Five players the Tampa Bay Buccaneers can least afford to lose to injury

Published Aug. 29, 2012

What's the most important thing an NFL team should accomplish in the preseason?

Finding a rhythm on offense? That would be nice. Implementing a defense that will stop other teams? That would be great, too. Finding the right personnel, or creating team chemistry, or getting in the best condition possible? Sure, all those things need to be hammered out at some point, but one thing trumps them all: Staying healthy.

As the old NFL saying goes, the best ability is availability. The primary goal for most regulars is to make it through training camp and the preseason schedule without getting hurt.

The Bucs have been unable to do that. They started camp without defensive end Da'Quan Bowers, who tore an Achilles tendon in May. They've gone through most of the preseason without wide receiver Arrelious Benn, who has a sprained MCL.

But their catastrophic crash came last week when guard Davin Joseph was lost for the season with a knee injury, sustained against the Patriots on Friday. You could make a case that few players on the roster are more valuable than Joseph. He's a two-time Pro Bowl player, only 28 and was heading into his seventh season. He is young enough to be at the top of his game physically and experienced enough to know what he is doing. He is a star just hitting his prime.

Not to jinx the remaining healthy Bucs, but whom can they least afford to lose to injury the rest of this year? Here are choices for the top five:

1. Josh Freeman, quarterback

Obviously. The NFL has become a quarterback league. If you have a lousy quarterback, you probably have a lousy team. Simple as that. No team can afford to lose its starting quarterback, even one coming off a 16-touchdown, 22-interception bummer of a season. There aren't enough starting quarterbacks for all 32 teams, or enough quarterbacks to serve as backups. Freeman is one of, oh, 25 or so legitimate starting quarterbacks. Losing him would be disastrous. This isn't meant to knock second-stringer Dan Orlovsky. But let's face it, if Orlovsky was good enough to start somewhere else, he would be starting somewhere else.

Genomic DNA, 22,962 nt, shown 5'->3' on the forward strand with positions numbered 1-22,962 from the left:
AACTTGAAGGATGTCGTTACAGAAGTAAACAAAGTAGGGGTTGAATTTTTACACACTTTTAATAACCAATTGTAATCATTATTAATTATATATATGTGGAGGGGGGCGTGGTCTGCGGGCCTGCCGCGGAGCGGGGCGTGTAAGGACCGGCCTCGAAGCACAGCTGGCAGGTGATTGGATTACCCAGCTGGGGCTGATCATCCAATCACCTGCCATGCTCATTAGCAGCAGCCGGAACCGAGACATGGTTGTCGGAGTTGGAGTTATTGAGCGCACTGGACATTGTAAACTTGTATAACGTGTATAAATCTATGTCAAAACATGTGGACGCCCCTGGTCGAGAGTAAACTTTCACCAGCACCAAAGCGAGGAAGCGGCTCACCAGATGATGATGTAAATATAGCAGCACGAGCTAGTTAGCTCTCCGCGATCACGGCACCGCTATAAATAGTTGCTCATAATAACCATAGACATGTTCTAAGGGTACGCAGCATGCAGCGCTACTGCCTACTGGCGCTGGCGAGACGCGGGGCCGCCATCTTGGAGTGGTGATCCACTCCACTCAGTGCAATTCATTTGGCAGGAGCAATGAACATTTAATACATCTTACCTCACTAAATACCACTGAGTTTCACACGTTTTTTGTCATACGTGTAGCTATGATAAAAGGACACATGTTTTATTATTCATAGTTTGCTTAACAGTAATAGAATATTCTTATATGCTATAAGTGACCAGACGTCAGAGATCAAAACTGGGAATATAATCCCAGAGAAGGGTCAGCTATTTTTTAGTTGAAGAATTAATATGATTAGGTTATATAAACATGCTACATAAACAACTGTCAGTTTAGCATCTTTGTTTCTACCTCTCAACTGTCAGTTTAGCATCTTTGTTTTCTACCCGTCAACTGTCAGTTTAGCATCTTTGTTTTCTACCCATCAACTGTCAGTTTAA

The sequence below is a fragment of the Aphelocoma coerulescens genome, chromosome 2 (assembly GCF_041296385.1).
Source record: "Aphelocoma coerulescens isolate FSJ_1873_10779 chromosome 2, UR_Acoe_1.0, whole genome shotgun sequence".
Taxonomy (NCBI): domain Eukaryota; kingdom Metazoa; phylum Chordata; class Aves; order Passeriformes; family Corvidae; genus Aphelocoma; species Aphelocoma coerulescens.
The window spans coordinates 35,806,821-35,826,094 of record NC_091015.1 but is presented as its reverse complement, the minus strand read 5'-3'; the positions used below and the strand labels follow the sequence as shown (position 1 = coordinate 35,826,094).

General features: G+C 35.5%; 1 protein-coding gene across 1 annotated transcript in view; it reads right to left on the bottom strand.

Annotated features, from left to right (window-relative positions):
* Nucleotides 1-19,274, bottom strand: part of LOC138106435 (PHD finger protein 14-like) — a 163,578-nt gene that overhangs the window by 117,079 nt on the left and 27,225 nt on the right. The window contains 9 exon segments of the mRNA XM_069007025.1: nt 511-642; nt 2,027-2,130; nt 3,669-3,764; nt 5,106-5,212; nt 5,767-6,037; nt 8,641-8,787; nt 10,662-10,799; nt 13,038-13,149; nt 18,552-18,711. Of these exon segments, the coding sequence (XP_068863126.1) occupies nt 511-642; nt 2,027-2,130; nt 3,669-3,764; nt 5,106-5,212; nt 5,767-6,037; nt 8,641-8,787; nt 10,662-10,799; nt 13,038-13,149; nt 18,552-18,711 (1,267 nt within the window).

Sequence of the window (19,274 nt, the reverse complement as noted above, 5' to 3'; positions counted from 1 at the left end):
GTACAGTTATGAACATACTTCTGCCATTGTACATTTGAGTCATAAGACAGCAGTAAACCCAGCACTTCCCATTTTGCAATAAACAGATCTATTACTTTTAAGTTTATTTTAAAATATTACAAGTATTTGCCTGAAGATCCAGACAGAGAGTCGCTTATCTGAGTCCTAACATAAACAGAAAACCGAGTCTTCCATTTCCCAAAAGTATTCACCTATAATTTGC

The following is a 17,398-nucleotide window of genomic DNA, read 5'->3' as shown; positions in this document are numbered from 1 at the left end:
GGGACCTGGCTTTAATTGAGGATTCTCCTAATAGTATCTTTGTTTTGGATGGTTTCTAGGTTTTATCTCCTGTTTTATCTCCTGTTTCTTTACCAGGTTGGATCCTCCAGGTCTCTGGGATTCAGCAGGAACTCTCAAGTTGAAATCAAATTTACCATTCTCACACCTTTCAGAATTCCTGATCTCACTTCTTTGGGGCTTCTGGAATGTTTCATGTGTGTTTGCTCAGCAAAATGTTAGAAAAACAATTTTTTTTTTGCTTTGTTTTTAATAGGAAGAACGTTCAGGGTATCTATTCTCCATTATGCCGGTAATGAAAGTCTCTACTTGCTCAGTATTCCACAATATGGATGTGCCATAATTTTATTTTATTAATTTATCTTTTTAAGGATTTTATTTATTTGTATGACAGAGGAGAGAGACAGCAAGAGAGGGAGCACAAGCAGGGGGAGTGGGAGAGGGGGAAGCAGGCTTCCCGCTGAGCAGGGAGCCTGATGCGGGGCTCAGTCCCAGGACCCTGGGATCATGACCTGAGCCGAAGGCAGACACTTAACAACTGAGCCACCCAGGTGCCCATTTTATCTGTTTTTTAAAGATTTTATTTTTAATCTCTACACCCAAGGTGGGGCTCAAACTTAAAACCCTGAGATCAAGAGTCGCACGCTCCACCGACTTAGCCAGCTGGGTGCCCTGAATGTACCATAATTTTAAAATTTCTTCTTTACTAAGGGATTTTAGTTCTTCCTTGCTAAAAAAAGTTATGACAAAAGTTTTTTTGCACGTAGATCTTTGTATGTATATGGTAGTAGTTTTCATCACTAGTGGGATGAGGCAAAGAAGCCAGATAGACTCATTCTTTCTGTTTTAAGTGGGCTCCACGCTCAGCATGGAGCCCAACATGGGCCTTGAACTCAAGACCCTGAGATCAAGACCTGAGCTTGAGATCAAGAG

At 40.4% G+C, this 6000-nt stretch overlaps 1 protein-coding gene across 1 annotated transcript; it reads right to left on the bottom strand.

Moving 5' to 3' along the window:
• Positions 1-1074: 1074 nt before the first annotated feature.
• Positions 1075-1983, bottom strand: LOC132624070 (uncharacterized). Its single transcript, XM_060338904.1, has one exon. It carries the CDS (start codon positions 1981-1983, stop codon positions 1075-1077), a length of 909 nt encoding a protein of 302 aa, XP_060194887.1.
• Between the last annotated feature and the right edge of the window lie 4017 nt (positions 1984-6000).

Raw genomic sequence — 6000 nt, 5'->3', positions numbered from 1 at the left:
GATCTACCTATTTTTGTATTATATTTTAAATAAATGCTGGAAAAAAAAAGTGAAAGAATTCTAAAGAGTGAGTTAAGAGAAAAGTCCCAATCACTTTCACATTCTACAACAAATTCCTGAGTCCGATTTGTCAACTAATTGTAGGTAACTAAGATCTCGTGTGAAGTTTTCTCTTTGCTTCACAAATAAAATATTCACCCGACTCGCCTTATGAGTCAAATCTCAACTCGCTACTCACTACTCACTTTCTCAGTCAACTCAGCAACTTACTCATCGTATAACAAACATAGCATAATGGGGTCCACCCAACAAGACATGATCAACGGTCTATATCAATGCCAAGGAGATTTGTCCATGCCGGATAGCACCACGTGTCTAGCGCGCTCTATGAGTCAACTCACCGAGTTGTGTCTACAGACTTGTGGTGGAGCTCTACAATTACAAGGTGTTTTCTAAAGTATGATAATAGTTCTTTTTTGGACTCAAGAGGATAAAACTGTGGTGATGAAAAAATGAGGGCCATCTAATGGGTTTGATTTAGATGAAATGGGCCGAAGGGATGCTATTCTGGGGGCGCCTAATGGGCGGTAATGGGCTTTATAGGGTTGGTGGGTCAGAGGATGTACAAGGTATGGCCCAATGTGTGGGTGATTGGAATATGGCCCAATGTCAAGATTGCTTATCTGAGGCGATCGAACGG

2. Carl Nicks, guard

Nicks is regarded by some as the NFL's best guard. He would be on this list regardless of what happened this preseason. But he moves higher on it, and is even more critical to the Bucs, because of the injury to Davin Joseph. If there is one position after quarterback at which teams cannot afford to have injuries pile up, it's on the offensive line. Many good teams — last year's Steelers, for instance — have had seasons ruined because of offensive line issues. The Bucs are not deep on their line, but don't blame them. No team is. Losing Joseph handicaps this line. Losing another lineman, especially one as talented and reliable as Nicks, would devastate it.

3. Vincent Jackson, wide receiver

Jackson hasn't played a regular-season game in a Bucs uniform and already there is talk he is the best receiver this franchise has had. He is the deep-ball threat the Bucs haven't had in some time and a weapon quarterback Josh Freeman has never had. But Jackson's value is more than what he brings to the field; it's the effect he has on others. Mike Williams has had a superb preseason, and a big reason is because he is now the No. 2 guy, free from the double-teams and special attention of opponents. If Jackson was to go down, Williams would be thrust back into the No. 1 role, something he appears incapable of handling. Jackson makes everyone better.

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4. Aqib Talib, cornerback

Say what you want about Talib's shenanigans off the field. Say what you want about his maturity, selfishness or self-entitlement. But while you're at it, you also have to say this: He is one heck of a player. Pound for pound, he has my vote for the best player on the team. Yeah, I get it, he has to be in the lineup to be effective. For now, it is fair to wonder if he can be counted on. But there's no question the defense is better with him than without him. He is a shutdown corner who can defend anyone without help. That allows the Bucs to blitz more, and that's something they need to do considering they recorded only 23 sacks last season and 26 in 2010.

5. Gerald McCoy, defensive tackle

The first four spots on this list went to arguably the four best players on the team. McCoy is not the fifth-best player on the team. Putting him in the fifth spot says more about the Bucs' severe lack of depth on the defensive line than it does about McCoy. McCoy, 24 and entering his third season, is still feeling his way and has miles to go before becoming the type of player a No. 3 overall draft pick is expected to be. But the Bucs are so thin up front, especially with Da'Quan Bowers out, they can't afford another loss, particularly to someone with McCoy's talent, as untapped as it might be.